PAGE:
Opinions on these stakes please.

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Tumbleweed
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Opinions on these stakes please.

Post by Tumbleweed » Thu Jul 28, 2005 7:06 pm

I found these large plastic stakes at the hardware store the other day. (Please click link below for picture). I would like to use them as they are less hazardous than rebar and have a nice loop and hook for guylines. They are 15" long with a 2" "diameter" at the top.

My shade structure will be relatively small, based on an 10'x8'x6'8" (LxWxH) PVC frame. The frame itself will be secured by rebar, lashed to the upright posts and out of harms way.

I would like to use the stakes to secure the ends of two 8'x10' shade nets, which will make up the two sides. The nets will be attached at one end to the top of the PVC frame, run diagonally to the ground, then secured with 3 of these stakes (along each 10' length, so approximately every 3 feet) pounded all the way into the ground.

Since these are not huge nets, and because wind can filter through them, I am hoping these stakes will hold them. I figure I can bring some extra 2' lengths of rebar in case there is a problem with these.

Opinions? Has anyone used these before?

http://img71.imageshack.us/img71/6026/spike0yd.jpg

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Badger
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Post by Badger » Thu Jul 28, 2005 7:15 pm

Given what you describe i'd say they'll do OK. Still, I'd consider augmenting the main four corners of your shelter with rebar.
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Tumbleweed
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Post by Tumbleweed » Thu Jul 28, 2005 7:25 pm

[quote="Badger"]Given what you describe i'd say they'll do OK. Still, I'd consider augmenting the main four corners of your shelter with rebar.[/quote]
Good idea. As a precaution, I will bring the extra rebar plus lots of extra rope to really tie the thing down if need be.

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Tumbleweed
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Post by Tumbleweed » Thu Jul 28, 2005 7:32 pm

D'oh, sorry about that. My bbcode is enabled now.

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Ranger Genius
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Post by Ranger Genius » Thu Jul 28, 2005 9:28 pm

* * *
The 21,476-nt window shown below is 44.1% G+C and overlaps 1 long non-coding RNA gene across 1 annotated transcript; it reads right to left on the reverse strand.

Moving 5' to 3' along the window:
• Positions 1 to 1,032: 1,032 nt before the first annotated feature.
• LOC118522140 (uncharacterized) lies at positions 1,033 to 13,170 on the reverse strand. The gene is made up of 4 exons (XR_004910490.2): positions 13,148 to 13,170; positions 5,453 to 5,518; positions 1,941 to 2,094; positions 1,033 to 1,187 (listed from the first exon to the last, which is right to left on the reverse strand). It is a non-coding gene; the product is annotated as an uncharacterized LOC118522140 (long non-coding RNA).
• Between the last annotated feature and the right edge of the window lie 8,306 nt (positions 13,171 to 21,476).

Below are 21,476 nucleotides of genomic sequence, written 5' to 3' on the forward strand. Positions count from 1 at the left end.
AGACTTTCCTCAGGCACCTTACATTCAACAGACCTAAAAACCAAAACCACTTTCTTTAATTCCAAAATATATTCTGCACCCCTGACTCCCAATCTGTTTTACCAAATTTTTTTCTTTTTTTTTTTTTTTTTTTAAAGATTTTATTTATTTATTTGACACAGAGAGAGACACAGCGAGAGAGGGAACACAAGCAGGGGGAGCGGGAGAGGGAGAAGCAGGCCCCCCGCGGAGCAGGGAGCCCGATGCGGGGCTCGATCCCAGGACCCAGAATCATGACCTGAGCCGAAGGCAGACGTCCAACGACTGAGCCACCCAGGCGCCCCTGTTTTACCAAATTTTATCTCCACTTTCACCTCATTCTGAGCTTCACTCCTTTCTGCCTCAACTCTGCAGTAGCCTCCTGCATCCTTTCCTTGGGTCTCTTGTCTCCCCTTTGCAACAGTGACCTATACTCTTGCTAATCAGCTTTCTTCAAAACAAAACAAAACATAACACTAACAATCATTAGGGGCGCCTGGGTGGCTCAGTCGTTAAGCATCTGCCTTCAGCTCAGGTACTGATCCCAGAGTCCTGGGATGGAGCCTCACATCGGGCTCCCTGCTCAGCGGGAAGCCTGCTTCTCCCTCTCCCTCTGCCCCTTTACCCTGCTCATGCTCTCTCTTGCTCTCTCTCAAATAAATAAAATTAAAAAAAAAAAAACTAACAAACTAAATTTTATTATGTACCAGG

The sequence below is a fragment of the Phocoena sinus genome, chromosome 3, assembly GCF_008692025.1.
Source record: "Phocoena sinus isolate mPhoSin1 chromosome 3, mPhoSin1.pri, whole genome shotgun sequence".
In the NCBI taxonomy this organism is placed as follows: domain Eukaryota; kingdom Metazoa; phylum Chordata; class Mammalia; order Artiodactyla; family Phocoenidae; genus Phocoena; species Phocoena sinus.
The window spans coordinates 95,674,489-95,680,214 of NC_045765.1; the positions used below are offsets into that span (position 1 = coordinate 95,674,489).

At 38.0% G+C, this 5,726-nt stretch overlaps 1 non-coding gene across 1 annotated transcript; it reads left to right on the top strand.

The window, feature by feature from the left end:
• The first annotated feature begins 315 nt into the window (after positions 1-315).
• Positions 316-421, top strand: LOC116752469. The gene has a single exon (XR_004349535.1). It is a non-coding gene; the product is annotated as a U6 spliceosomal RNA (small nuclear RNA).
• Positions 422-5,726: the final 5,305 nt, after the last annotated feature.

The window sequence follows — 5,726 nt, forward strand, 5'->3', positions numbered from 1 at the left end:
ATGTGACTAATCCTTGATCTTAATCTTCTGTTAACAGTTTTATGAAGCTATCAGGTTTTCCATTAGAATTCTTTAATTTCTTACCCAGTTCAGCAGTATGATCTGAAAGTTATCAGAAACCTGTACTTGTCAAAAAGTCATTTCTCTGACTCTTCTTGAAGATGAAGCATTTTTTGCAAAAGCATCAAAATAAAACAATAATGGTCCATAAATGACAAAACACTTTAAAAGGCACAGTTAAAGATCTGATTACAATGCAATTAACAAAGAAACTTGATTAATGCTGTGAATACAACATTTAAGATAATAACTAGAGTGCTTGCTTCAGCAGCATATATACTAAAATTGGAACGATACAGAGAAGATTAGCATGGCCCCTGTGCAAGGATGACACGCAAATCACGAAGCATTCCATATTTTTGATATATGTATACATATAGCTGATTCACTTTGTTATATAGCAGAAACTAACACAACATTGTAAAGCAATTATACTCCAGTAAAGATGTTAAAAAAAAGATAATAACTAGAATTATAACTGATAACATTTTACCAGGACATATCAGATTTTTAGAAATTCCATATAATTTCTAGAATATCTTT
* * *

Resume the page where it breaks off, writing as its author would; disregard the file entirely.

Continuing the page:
It's hard to tell what they're made from, but if they're the plastic typical tent stakes are made from, they might bend and be useful only once. Also, remember to put them in at an angle, roughly perpendicular to the angle of your guy lines.
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Post by robotland » Fri Jul 29, 2005 6:31 am

I've picked those up at Menards a number of times....The plastic's denser than regular (crap) plastic-tent-stake-plastic. Ditto on angling them. They come in several lengths, including some real blockbusters longer than those in the picture....Upgrading to longer might be better. A piece of rebar to go through the hole might help when it gets to yanktime.
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Tumbleweed
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Post by Tumbleweed » Fri Jul 29, 2005 8:53 am

Yeah, these were the longest lengths available at the store I went to, but they are made in 20" and 30" lengths as well.

http://www.ltlhomeproducts.com/outdoor_ ... anchor.htm

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Tumbleweed
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Post by Tumbleweed » Fri Jul 29, 2005 8:56 am

By the way, from the illustration on the website, it looks like the plastic is molded around a metal spike, though I'm not sure about that.

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Post by robotland » Fri Jul 29, 2005 10:42 am

It's possible that there's a metal core in there....But I didn't notice it in my examination. They're heavyduty enough that I wonder if that'd be necessary. Wonder how they stand up to a few stout smacks with a big hammer? The top looks like there's some mushrooming potential...Dangit, more stuff for me to investigate!